Archive for December, 2009

While the blogging break was fabulous, a gift from the gods in many ways, it does mean that finding a way back into blogging involves a brain-dump. Hello, Dear Readers! How I have missed you! Please let me take you on this guided tour of my neuroses:

1. I held firm on the Trader-Tot. This is progress, right? Setting boundaries and holding them? Sure it was a boundary that protected someone else, but still; violating it would have made me miserable. Guilt-ridden and unhappy with myself.

And we’ve both agreed that he needs to tell his ex about me before the TT’s next visit in February.

2. Vacation was wonderful. PP and I spent many long, lovely days together, with only the occasional freak-out (both mine). It’s strange; when I was on mat leave I quickly and clearly understood that introvert though I may be, I need to get out of the house regularly because long days cooped up indoors are bad for both of us. Yet, after a long stretch of not being able to be cooped up indoors thanks to work and the separation agreement and the Trader and volunteering etc., I forgot that. A few more plans would have been good for both of us.

Still, we cooked and baked together, did crafts involving glue and glitter, did some visiting, played with her new toys, and generally had a lovely time together.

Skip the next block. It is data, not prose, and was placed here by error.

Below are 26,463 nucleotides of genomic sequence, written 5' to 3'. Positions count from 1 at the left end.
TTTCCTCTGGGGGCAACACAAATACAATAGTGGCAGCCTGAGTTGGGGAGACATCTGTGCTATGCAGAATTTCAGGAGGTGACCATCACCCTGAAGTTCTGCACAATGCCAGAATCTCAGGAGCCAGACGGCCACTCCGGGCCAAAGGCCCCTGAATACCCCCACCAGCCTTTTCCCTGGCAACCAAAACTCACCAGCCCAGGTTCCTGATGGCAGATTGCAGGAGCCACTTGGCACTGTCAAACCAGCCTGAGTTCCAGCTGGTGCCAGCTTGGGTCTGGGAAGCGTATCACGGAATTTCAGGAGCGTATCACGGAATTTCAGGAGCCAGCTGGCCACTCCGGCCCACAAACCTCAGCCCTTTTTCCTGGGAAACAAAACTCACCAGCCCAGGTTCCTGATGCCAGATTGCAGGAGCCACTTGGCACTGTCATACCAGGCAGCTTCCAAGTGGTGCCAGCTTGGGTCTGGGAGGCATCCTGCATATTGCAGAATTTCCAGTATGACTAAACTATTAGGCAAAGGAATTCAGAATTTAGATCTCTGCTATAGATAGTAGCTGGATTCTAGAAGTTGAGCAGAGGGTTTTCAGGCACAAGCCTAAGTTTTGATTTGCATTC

(But getting us out together more is still on the 2010 Better Mother resolutions list.)

3. I got to see the Ex’s new digs with his girlfriend out in Bob. It’s a big house. It’s very new; the backyard isn’t fenced yet and the model homes are still open. It’s lovely. PP has a big pink bedroom with two windows, two white flowered curtains, lots of toys, and no books. There are no bookcases anywhere in the house. In the basement I saw one small shelf of children’s books. There are lots of toys, a nice big TV, a couple of gaming systems, many many photos of both children, and absolutely no art or craft supplies. No crayons, no paper, nothing handmade.

The Ex, the chameleon that he is, has obviously reformulated himself into a creature who can fit into this new environment, just as he did with me. But I think this is a better fit for him.

It was intimidating. Weird how hard it is to remember that I used to live in such a house (only with books and arts & craft supplies). It was so BIG. Why would she want to stay in my crummy little apartment when she could live in a huge pink bedroom and a nice spacious house with a (soon-to-be) fenced-in backyard?

But it is good too to see that I am offering her things she won’t get in Bob. Like creativity and learning.

Also, when I mentioned to the Trader how lovely her room in Bob is, he said, “When we move in together, we’ll give her a room that will blow it out of the water. It won’t even be a competition. So we’ll have to move into my big house.” He was mostly kidding, and I wasn’t complaining to begin with, but it’s nice that he understood my insecurities without me having to state them.

4. Went to a dermatologist who prescribed a bunch of stuff for that rash I was talking about before. So now I feel nauseous and my skin is so sensitive that sweat feels like someone lit a match to my face. I keep telling myself this is temporary, but even so.

5. My parents gave me a christmas present this year. It is the world’s ugliest purse. I smiled and said thank you and it is still sitting in its box in the front hall. What does one do with the world’s ugliest purse?

Are any of you in desperate need of a really ugly purse?